Pork Tenderloin with Cherry-Rosemary Marmalade
Dairy-free (DF), gluten-free (GF)
One of our most original and perennially popular combinations, this pork and cherry pairing looks great as a small plate — or sliced on a wooden carving board with the marmalade on the side, garnished with fresh rosemary sprigs.
Makes 8–12 appetizer servings, depending on how ravenous your guests are
1 pork tenderloin (about 2 lb/900 g)
1 ½ tsp kosher salt
1 tsp freshly ground black pepper
¼ cup (60 mL) finely chopped fresh parsley
2 garlic cloves, minced
2 tbsp olive oil
3 small shallots, diced
2 garlic cloves, minced
½ cup (125 mL) white wine
1 cup (250 mL) dried cherries, coarsely chopped
1 cup (250 mL) chicken or vegetable broth
2 tsp finely chopped fresh rosemary salt and pepper, to taste
Heat a gas or charcoal grill to about 375°F (190°C). If using a broiler, preheat to 525oF (275oC) and preheat a baking sheet or broiler pan.
Rinse pork tenderloin and pat dry. In a small bowl, stir together salt, pepper, parsley, and garlic. Rub spice mixture on pork tenderloin, covering it completely, and set aside.
When grill is ready, place tenderloin in the center and close lid. Roast for 12–15 minutes, turning about every 3 minutes, until tenderloin is nicely browned and reaches an internal temperature of 160° F (70°C). If broiling, place tenderloin on preheated baking sheet, 3–4 in (8–10 cm) from flame, and roast for 10 minutes per side.
Allow pork to rest for 10 minutes, then carve and serve with Cherry-Rosemary Marmalade.
In a large frying pan on medium, heat olive oil until sizzling, then add shallots and garlic. Sauté for 2–3 minutes, until slightly softened. Increase heat to high and add wine, stirring well, until reduced by half. Stir in cherries and broth, reduce heat to medium-low, and cook, stirring occasionally, for 15 minutes or until cherries have softened and mixture takes on a glossy appearance. Stir in chopped rosemary, salt, and pepper. Let cool slightly before serving. Can be refrigerated for up to 2 weeks.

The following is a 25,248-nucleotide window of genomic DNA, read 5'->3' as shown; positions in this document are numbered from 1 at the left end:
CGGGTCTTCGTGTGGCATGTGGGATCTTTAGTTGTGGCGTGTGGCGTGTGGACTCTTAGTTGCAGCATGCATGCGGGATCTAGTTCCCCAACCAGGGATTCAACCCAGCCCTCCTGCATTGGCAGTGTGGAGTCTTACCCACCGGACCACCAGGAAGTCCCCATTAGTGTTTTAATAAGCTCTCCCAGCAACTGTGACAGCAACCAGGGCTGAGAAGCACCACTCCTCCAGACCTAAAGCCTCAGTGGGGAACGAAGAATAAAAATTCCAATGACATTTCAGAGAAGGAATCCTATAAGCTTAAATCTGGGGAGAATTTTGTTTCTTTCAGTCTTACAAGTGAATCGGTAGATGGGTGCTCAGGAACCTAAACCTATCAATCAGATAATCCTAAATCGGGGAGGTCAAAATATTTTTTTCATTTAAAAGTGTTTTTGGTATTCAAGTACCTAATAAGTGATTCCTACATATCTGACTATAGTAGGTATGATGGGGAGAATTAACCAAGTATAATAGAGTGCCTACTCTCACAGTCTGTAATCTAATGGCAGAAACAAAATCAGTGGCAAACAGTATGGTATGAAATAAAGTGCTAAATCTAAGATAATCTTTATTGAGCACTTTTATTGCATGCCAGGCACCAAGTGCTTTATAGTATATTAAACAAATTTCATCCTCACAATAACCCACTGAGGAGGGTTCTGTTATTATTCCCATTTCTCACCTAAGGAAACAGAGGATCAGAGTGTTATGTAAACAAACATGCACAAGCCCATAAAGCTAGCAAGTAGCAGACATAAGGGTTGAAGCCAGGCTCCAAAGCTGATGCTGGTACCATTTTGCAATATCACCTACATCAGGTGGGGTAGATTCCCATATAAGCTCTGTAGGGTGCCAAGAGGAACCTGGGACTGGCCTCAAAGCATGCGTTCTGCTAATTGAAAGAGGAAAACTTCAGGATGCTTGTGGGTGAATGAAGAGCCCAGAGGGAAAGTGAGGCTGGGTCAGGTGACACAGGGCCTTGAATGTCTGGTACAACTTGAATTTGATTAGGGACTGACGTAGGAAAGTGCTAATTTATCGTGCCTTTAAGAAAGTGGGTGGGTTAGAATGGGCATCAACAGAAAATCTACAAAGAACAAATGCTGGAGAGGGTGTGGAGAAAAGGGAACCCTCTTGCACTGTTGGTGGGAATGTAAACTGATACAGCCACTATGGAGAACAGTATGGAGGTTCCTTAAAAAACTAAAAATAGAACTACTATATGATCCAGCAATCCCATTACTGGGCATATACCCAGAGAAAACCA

Makes 1 cup (250 mL).
Leftover Cherry-Rosemary Marmalade is a great addition to any cheese plate, too. We especially like it with triple-cream Brie!
Sage Woodstock (cocktail)
The bright juice of Meyer lemons contrasts nicely with the woodsy tones of maple syrup and botanical fragrances of juniper and sage, like the sun bursting through the stark branches of a maple tree in the bright white snow. A crisp sip with a smooth finish, this is the cocktail that converted Heidi into a gin drinker.
Makes 8 cocktails
3 cups (700 mL) water
10 whole leaves fresh sage
1 ½ cups (375 mL) maple syrup
9 Meyer lemons
1 26-oz (750-mL) bottle gin
In a medium pot on high heat, bring water to a boil. Add sage leaves and maintain a rolling boil for 10–15 minutes, until liquid is reduced by half. Remove from heat and strain out sage leaves. Immediately stir maple syrup into liquid until completely combined. Set aside to cool.
Meanwhile, use a paring knife to slice thin oval pieces of lemon peel, about the size of a bottle cap. Set aside in a small bowl for garnish. Cut lemons in half and extract juice. Strain pulp and pour 3 cups (700 mL) lemon juice into blender. When syrup is cool, add to lemon juice and blend to create a mixer. Just before serving, shake equal amounts mixer and gin over ice. Strain and pour into martini glasses. Twist lemon peel over each cocktail to extract essential oil, then drop in to float in drinks.
Just as the craft brewery boom peaked, our neighborhood was claimed as turf by another liquid vice pusher — the local distillery. Consider this a great excuse to try a gin that’s made close to home.